One of the most frequent assertions by moderns is that every person has to define right and wrong for himself, but when asked if there is not someone in the world right now doing things that they think ought to be stopped no matter what they personally thought about the correctness of their behaviour, they would always answer, "Yes, of course." Few people would condone female circumcision on the grounds that it is what is believed in such and such society to be right for women.

Does this not point to the fact that there is out "there" some sort of universal morality?

Love is the ultimate freedom but it is terribly constraining. Fran├žoise Sagan , the French novelist, was asked whether in what she called her satisfying life she had all the freedom she wanted, replied, "I was obviously less free when I was in love."

To experience the joy and freedom of love you must give up some personal autonomy. Love limits your options. But here is the paradox: human beings are most alive and free in relationships of love.

Freedom is not the absence of limitations and constraints, but it is the finding of the right ones that fit with our nature. Lovers accept mutual constraints.

But isn't loving God a one-way sacrifice? We do all the adjusting?

This may be true in some religions, but it is not true for Christianity. God has adjusted to us in his incarnation and atonement. Jesus accepted the limitations of humanity and became vulnerable to suffering and death. On the cross he submitted to our sinful condition and paid our penalty. If he did this for us, what would we not do for him? As Paul says in 2 Corinthians 5:14, "The love of Christ constrains us."

Is it easy to love God? It is for those who do so. Is it easy to love my wife? Nothing could be easier. When you love someone, no sacrifice is too much, no gift too costly, no service too demeaning. Loving Jesus is not giving up freedom. It is finding freedom in him.


Burke said...

I agree with the Enlightenment view on this.

Freedom, in a political context, is the absence of coercion by the govt. More particularly, the govt operates as a retaliatory force and does not initiate force against its citizens. The govt exists to protect them, not to oppress them.

Historically, people in the West learned that they had the faculty of reason. They then decided that they did not need to be ruled by the Church or a monarch. They had to be free to rely on their reasoning minds.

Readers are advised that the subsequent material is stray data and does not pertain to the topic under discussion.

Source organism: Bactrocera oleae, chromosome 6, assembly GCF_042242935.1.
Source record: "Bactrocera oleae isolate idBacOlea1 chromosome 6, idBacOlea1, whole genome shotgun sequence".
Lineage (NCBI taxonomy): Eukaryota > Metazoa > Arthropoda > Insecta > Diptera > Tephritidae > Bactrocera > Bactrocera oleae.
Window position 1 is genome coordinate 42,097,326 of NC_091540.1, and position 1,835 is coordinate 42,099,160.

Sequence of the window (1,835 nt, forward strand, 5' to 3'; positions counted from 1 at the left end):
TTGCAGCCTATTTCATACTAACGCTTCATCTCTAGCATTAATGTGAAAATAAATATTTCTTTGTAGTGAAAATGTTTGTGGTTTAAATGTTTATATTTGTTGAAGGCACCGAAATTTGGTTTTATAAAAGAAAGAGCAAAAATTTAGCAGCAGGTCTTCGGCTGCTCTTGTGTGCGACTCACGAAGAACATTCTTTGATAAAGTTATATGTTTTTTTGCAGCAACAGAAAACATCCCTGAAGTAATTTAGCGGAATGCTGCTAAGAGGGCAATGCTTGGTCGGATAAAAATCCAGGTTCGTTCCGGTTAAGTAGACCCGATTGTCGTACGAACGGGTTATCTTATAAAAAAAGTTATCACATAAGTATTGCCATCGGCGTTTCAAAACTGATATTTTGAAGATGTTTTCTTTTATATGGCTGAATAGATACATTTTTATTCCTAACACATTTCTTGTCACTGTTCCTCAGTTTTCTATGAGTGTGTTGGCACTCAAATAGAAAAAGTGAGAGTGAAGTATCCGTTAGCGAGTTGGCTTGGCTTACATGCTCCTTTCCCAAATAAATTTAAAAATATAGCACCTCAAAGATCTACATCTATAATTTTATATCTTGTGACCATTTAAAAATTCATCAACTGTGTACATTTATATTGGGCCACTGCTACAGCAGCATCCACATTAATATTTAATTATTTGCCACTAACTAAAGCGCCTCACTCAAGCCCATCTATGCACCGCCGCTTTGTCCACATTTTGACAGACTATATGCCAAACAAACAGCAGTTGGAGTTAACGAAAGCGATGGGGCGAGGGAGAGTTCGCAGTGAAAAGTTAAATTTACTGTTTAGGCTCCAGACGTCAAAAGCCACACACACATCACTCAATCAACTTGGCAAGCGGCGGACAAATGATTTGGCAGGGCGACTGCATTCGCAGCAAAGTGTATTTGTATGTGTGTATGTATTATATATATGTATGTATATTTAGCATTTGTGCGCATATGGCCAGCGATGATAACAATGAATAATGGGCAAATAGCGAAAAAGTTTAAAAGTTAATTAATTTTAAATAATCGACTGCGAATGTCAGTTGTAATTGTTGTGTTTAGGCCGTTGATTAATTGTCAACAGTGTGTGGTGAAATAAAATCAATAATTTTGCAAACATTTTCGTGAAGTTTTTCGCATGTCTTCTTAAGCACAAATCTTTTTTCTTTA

That's what the 18th century Enlightenment was all about. The Founders in America were Enlightenment intellectuals. They were greatly influenced by John Locke, and they remembered the atrocities of the church, the Inquisition, etc.

It has always those who deny the supremacy of the mind who act to force the lives of thinking people. And collectivists are no different. They just replace "god" with "the collective" as the source of their revelations. Both religionists and collectivists teach selflessness and self-sacrifice as their morality and advocate socialist-statist govt's to force individuals to toe their lines.

Today, it's collectivism versus theocracy in the form of socialism in Europe and elsewhere or religion in the Middle East. In America it's the collectivist left versus the religious right.

If we have a future worth living, however, it will be a consequence of men choosing rationality and freedom.

Terry Hamblin said...

I agree that to be free there should be no coercion by state or church, or indeed from employer or Trade Union.

That is not to say that there should be no constraints. Samuel Rutherford's famous dictum, Lex Rex, indicates that the rule of law will constrain freedom. Indeed, we are less free if there is anarchy. If my neighbour considers himself free to bulldoze over my garage because it spoils his view, I need redress in law to prevent his doing so.

What I was considering in this piece were voluntary constraints. If you love someone, you will bend over backwards to please her, even if it means giving up one of your other delights. For me it meant giving up whole days spent playing cricket.

For those who truly love God, serving him is no sacrifice.